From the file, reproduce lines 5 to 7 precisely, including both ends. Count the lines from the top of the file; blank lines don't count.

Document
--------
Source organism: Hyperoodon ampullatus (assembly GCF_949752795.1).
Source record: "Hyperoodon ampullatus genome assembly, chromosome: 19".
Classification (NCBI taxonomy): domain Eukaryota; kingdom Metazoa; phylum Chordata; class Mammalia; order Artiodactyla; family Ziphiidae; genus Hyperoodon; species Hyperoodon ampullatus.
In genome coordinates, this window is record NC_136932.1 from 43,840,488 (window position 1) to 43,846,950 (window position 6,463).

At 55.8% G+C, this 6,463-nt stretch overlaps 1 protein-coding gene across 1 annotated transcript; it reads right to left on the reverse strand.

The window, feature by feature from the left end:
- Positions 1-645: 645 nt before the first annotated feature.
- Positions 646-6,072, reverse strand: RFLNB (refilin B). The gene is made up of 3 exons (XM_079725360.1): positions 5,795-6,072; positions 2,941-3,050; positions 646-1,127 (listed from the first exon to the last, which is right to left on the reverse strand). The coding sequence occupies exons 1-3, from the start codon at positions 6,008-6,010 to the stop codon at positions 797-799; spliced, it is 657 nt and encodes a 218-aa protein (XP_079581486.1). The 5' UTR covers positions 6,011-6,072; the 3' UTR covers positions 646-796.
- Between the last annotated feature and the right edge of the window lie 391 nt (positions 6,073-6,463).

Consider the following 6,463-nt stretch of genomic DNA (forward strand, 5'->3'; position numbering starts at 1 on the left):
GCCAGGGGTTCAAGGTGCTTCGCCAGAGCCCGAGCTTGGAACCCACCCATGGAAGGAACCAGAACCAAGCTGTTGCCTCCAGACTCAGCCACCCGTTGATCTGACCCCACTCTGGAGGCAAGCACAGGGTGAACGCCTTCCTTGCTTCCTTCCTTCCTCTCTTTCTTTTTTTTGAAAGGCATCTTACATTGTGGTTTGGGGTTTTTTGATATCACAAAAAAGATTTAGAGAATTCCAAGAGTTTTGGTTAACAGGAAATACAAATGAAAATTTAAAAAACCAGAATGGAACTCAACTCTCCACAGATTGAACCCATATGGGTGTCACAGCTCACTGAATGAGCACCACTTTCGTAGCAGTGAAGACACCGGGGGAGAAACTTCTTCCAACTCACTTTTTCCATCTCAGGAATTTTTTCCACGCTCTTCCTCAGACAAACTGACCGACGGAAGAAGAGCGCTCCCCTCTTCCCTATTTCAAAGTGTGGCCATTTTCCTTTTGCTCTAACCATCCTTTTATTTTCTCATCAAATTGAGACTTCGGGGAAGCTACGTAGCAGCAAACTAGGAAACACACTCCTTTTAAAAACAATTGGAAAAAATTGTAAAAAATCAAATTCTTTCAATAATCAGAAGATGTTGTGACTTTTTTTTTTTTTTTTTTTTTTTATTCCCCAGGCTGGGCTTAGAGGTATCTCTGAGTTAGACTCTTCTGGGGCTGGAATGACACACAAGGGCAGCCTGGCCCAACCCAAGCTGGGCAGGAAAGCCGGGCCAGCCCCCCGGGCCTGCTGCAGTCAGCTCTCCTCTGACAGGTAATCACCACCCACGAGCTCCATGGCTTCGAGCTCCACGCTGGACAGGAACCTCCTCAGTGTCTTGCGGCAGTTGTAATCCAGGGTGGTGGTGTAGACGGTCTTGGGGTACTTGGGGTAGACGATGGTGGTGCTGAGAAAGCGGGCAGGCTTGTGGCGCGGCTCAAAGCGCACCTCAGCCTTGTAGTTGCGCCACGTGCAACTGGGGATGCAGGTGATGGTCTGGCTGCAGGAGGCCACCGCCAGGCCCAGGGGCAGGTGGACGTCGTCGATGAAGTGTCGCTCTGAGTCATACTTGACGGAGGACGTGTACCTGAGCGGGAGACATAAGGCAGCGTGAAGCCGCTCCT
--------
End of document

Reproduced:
At 55.8% G+C, this 6,463-nt stretch overlaps 1 protein-coding gene across 1 annotated transcript; it reads right to left on the reverse strand.

The window, feature by feature from the left end:
- Positions 1-645: 645 nt before the first annotated feature.